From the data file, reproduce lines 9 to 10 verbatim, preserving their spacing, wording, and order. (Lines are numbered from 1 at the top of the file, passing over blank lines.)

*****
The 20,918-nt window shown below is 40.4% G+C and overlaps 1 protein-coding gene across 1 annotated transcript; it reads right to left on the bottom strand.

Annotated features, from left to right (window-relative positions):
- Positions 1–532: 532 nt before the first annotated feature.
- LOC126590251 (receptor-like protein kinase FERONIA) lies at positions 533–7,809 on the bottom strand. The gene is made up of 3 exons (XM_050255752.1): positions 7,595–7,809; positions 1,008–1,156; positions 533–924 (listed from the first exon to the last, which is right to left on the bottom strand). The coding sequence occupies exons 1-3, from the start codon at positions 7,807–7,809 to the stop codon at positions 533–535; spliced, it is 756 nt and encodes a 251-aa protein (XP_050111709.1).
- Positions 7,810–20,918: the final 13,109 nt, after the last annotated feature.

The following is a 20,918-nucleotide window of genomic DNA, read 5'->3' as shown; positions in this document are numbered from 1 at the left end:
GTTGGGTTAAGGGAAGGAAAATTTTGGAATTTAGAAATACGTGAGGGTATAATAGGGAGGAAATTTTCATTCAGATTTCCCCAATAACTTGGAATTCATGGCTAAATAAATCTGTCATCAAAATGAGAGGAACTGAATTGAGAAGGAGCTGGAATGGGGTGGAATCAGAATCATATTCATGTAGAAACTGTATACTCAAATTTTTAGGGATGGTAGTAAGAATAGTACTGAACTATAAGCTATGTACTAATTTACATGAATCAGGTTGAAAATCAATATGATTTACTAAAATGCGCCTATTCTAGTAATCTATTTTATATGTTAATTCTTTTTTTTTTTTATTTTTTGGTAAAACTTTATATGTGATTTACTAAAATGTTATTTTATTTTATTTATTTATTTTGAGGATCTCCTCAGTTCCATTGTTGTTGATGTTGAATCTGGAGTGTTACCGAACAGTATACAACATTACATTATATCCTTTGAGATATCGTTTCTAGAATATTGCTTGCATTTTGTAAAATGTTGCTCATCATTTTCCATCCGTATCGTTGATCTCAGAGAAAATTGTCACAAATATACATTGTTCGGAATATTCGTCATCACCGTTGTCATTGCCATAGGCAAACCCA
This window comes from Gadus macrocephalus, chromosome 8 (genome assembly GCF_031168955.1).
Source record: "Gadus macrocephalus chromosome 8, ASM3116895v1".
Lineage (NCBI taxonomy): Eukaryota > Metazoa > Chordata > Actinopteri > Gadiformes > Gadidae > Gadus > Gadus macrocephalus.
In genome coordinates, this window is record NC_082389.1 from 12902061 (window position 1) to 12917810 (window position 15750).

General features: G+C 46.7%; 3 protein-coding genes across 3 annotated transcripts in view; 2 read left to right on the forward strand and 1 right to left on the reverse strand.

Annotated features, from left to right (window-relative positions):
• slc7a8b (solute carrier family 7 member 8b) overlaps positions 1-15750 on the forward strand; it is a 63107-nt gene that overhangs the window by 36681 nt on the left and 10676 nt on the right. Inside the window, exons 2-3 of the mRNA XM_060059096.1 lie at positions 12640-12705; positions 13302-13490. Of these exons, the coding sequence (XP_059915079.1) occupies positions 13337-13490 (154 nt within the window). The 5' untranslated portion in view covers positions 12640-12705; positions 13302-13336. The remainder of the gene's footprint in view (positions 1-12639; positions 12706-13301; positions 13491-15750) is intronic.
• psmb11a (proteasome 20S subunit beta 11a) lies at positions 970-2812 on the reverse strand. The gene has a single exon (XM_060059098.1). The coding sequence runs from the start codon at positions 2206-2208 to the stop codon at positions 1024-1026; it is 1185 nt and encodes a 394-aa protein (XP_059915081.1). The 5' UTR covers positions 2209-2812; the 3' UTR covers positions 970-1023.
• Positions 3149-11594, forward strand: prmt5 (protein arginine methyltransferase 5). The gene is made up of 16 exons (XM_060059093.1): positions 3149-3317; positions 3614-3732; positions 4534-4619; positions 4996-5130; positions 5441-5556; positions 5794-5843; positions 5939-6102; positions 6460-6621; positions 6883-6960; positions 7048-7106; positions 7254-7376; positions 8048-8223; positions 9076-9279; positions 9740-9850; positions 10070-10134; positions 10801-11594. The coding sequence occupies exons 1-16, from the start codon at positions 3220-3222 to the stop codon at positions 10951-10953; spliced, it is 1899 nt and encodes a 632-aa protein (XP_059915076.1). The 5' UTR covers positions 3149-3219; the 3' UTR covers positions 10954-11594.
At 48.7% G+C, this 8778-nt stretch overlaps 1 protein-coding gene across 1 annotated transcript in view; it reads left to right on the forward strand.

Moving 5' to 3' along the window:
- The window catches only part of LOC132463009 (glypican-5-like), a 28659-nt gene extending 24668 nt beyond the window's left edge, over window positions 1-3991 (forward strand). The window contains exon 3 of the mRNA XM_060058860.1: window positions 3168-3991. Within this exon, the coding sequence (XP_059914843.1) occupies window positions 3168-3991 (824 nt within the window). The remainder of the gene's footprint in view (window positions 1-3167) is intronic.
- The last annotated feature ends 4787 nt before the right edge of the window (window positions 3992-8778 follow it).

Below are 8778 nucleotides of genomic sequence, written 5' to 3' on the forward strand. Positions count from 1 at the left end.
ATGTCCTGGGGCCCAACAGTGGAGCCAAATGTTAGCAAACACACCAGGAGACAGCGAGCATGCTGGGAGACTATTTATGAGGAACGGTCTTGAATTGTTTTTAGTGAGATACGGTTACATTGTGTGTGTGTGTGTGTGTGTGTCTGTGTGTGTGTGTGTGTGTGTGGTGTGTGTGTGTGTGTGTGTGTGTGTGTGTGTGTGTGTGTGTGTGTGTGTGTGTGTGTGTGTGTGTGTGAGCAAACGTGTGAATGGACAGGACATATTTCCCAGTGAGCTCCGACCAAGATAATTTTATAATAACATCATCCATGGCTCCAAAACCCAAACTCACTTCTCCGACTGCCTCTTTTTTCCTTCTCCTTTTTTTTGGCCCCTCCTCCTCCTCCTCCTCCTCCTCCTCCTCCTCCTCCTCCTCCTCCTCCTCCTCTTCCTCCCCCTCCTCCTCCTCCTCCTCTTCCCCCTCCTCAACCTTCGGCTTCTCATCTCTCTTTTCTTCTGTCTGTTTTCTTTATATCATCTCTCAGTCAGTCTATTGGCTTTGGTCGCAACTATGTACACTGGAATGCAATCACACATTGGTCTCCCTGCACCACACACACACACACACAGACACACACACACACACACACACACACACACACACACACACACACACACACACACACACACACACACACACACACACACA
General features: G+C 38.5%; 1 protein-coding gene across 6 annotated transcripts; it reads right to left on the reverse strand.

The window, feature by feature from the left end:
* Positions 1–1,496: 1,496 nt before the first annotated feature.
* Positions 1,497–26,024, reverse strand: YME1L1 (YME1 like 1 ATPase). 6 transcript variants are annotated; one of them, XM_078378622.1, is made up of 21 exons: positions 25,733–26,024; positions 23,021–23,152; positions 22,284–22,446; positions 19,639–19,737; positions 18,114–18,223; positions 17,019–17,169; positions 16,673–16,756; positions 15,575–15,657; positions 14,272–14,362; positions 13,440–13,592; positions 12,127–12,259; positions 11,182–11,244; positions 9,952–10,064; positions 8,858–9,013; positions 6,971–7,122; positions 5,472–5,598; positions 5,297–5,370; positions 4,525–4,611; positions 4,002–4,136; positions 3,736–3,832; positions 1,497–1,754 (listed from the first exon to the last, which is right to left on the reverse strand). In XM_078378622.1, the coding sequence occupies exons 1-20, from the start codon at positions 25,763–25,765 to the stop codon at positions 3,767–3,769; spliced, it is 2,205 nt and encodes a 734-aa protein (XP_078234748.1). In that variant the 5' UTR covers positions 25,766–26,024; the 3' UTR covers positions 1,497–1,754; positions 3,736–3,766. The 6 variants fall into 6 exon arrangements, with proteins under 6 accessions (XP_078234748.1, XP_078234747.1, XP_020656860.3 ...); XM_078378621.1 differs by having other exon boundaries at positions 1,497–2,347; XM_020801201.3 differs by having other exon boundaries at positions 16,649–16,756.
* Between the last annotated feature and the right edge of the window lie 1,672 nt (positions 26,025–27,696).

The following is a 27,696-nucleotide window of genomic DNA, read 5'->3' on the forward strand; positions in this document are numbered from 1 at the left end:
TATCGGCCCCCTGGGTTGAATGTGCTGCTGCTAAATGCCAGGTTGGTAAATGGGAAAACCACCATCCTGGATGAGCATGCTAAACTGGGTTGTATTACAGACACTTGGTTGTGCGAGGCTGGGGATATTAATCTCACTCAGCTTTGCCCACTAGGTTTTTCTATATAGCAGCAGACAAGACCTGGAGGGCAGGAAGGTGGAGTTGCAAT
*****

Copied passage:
Source record: "Gadus macrocephalus chromosome 8, ASM3116895v1".
Lineage (NCBI taxonomy): Eukaryota > Metazoa > Chordata > Actinopteri > Gadiformes > Gadidae > Gadus > Gadus macrocephalus.